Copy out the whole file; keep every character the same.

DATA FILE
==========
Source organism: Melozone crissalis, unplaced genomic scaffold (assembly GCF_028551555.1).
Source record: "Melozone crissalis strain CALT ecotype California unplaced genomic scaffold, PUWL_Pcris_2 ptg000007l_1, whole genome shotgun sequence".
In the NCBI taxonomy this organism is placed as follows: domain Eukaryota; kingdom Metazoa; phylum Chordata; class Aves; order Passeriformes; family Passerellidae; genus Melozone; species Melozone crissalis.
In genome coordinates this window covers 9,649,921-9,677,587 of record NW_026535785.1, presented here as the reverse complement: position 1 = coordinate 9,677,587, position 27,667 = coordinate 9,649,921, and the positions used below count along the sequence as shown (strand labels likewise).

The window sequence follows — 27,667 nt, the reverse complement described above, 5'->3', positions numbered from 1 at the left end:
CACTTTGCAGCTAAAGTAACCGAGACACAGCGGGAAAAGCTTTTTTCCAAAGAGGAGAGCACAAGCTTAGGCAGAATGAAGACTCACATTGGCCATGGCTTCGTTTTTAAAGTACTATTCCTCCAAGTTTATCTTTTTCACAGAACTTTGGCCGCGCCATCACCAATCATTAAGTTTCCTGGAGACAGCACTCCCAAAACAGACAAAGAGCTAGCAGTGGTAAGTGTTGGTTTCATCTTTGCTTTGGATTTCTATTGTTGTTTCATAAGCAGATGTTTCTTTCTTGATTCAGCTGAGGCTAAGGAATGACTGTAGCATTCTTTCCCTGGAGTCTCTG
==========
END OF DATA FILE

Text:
Source organism: Melozone crissalis, unplaced genomic scaffold (assembly GCF_028551555.1).
Source record: "Melozone crissalis strain CALT ecotype California unplaced genomic scaffold, PUWL_Pcris_2 ptg000007l_1, whole genome shotgun sequence".
In the NCBI taxonomy this organism is placed as follows: domain Eukaryota; kingdom Metazoa; phylum Chordata; class Aves; order Passeriformes; family Passerellidae; genus Melozone; species Melozone crissalis.
In genome coordinates this window covers 9,649,921-9,677,587 of record NW_026535785.1, presented here as the reverse complement: position 1 = coordinate 9,677,587, position 27,667 = coordinate 9,649,921, and the positions used below count along the sequence as shown (strand labels likewise).

The window sequence follows — 27,667 nt, the reverse complement described above, 5'->3', positions numbered from 1 at the left end:
CACTTTGCAGCTAAAGTAACCGAGACACAGCGGGAAAAGCTTTTTTCCAAAGAGGAGAGCACAAGCTTAGGCAGAATGAAGACTCACATTGGCCATGGCTTCGTTTTTAAAGTACTATTCCTCCAAGTTTATCTTTTTCACAGAACTTTGGCCGCGCCATCACCAATCATTAAGTTTCCTGGAGACAGCACTCCCAAAACAGACAAAGAGCTAGCAGTGGTAAGTGTTGGTTTCATCTTTGCTTTGGATTTCTATTGTTGTTTCATAAGCAGATGTTTCTTTCTTGATTCAGCTGAGGCTAAGGAATGACTGTAGCATTCTTTCCCTGGAGTCTCTG